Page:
Here are some ideas to ponder with:
-after choosing the form and technique* (let's call them main, or primary, or something like that); the participants choose a goal**, which should be reached somehow through phantasms; and in the duel they can do (almost) everything to reach it and/or hinder the opponent in reaching it. For example in an Intellego Terram match, the "terrain" becomes a labyrinth, and one could invoke earthquakes, storms, etc to delight his/her opponent :slight_smile:.
-Spellcasting during certamen, "inside" the phantasmal "world". To continue the example, one could use spontaneous, or even formulaic spells*, to invoke those obstacles, or to lighten his/her own way to the center.
-Changing* the "primary" form and/or technique, mid-duel. I would rule it fairly hard a manuever, though. Maybe it could be accomplished by a MuVi spell... Which suggests that Vim spells could wreck serious havoc...
-et cetera...

*maybe let the sides choose a distinct form/technique, or both. The use of primary F&T may (or may not) be granted some kind of mechanical bonus. Or maybe keep the restriction of using only the chosen F&T (up until one of the participants change it).
**a goal, which may, or may not be connected to the chosen form and technique.
***making the phantasms look like the magi; or even, letting the magi percieve the phantasmal "world" as the phantasms, or letting them control from above, like a deity, or a strategist.
****during certamen, spellcasting may or may not have the same rules as in the "real world". Maybe a spell should be designed to be able to be cast in the phantasmal world during certamen, or a new spell mastery is needed instead.
-being able to decide upon the rules in certamen, letting spellcasting, "dirty tricks", manuevers, etc. Similarly to the choice of weapons in a gun duel, or of how many steps are needed to make before turning and shooting, etc.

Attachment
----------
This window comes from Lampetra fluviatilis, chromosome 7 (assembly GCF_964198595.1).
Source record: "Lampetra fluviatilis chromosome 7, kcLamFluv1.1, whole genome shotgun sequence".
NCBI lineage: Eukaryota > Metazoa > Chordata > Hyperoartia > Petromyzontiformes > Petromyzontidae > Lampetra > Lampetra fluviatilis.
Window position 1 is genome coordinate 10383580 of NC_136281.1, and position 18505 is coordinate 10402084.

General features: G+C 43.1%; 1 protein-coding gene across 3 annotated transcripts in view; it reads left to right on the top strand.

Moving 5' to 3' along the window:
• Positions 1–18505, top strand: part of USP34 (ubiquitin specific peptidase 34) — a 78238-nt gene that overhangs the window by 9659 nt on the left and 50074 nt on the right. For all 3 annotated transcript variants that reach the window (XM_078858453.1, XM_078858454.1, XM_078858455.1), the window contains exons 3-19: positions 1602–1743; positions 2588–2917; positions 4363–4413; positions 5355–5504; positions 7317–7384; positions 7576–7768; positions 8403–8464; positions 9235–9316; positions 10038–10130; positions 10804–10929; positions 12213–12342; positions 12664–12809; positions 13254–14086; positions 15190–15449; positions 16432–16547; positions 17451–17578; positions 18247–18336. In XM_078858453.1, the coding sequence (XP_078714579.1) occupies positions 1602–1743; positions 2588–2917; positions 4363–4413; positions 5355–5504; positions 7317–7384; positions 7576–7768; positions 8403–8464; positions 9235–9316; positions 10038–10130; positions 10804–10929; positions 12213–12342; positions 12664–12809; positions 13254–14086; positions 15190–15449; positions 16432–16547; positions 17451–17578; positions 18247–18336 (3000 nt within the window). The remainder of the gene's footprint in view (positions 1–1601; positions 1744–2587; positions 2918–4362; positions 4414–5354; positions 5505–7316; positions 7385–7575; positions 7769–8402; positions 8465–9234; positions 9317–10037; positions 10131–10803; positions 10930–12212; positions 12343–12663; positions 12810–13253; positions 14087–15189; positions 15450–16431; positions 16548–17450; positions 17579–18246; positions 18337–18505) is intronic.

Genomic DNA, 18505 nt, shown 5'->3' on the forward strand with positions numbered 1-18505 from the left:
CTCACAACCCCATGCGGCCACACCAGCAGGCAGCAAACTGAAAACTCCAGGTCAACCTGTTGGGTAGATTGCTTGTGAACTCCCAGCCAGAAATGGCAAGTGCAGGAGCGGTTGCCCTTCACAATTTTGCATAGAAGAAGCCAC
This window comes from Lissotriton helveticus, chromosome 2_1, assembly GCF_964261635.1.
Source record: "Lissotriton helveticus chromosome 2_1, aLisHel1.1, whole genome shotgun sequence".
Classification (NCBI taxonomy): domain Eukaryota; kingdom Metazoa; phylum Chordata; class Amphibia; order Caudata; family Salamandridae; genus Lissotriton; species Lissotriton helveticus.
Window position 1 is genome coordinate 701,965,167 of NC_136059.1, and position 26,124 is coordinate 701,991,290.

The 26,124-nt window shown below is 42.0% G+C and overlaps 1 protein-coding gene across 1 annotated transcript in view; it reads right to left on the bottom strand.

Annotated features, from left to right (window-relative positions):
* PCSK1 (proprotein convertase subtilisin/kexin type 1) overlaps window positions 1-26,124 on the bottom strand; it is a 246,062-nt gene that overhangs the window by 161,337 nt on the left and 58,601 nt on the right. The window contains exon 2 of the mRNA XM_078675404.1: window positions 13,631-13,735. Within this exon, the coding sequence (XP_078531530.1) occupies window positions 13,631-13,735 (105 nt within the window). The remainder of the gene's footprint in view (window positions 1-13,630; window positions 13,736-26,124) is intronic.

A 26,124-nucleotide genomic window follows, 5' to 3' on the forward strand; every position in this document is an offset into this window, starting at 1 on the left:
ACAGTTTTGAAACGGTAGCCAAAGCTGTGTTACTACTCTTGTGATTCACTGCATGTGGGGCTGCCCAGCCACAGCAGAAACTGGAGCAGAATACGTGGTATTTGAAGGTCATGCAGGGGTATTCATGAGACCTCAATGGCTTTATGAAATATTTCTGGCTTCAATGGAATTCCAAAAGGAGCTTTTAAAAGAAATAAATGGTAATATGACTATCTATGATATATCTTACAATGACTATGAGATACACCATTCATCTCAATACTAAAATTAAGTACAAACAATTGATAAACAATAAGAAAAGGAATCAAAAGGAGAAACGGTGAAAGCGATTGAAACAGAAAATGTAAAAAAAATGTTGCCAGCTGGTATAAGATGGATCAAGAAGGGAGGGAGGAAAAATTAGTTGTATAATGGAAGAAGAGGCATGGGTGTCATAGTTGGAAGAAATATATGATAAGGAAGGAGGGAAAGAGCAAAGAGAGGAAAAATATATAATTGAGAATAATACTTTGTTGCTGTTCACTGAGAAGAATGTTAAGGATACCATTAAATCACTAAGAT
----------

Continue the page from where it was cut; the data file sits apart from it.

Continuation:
Sorry for the mess I have made, and for not completing my thoughts properly, but I must run along now (gotta study for tomorrow). I may or may not edit this post later, depending on the time I have by the end of the day.

EDIT: Feel free to ask for further explanation, for I also feel that my ideas presented here aren't clear enough; although I don't want to completely rewrite this post.

Bye all

In a previous edition the Provencal Tribunal resolved every dispute at Tribunal by telling the parties (or their appointed champions) to get in the ring. And that actually doesn't seem unreasonable at all as a reflection of medieval trial by combat. Yes, it's law by the strong, for the strong. But that's the middle ages in a nutshell.

The Church banned trial by combat as sacreligious in 1215. THey thought it legally stupid and religiously presumptuous, for it forced God to make His will known.

So, there are quite a few people in Europe who think trial by combat's a bit silly. And, it kind of is silly: because it doesn't actually reflect the advantages of each side and act as a useful proxy for war. Certamen's a bit better that it is, actually.

While that is all true, the Order of Hermes, and certamen, dates from well before 1215. It seems entirely sensible that the magi of Bonisagus' era could think that trial by combat was an appropriate means of resolving conflict. Of course, some of the more modern minded magi in 1220 might not be so keen on the idea --- but that's a possible motivation for stories about conflict between progressive and traditionally minded magi.

Also if the Church was banning trial by combat in 1215 (which is true) it probably meant that some people were still actually using trial by combat in various circumstances. There wouldn't be any point banning it if no-one was doing it.

Totally untrue. There are plenty of laws that have been added years, even CENTURIES after it became nearly extinct anyway.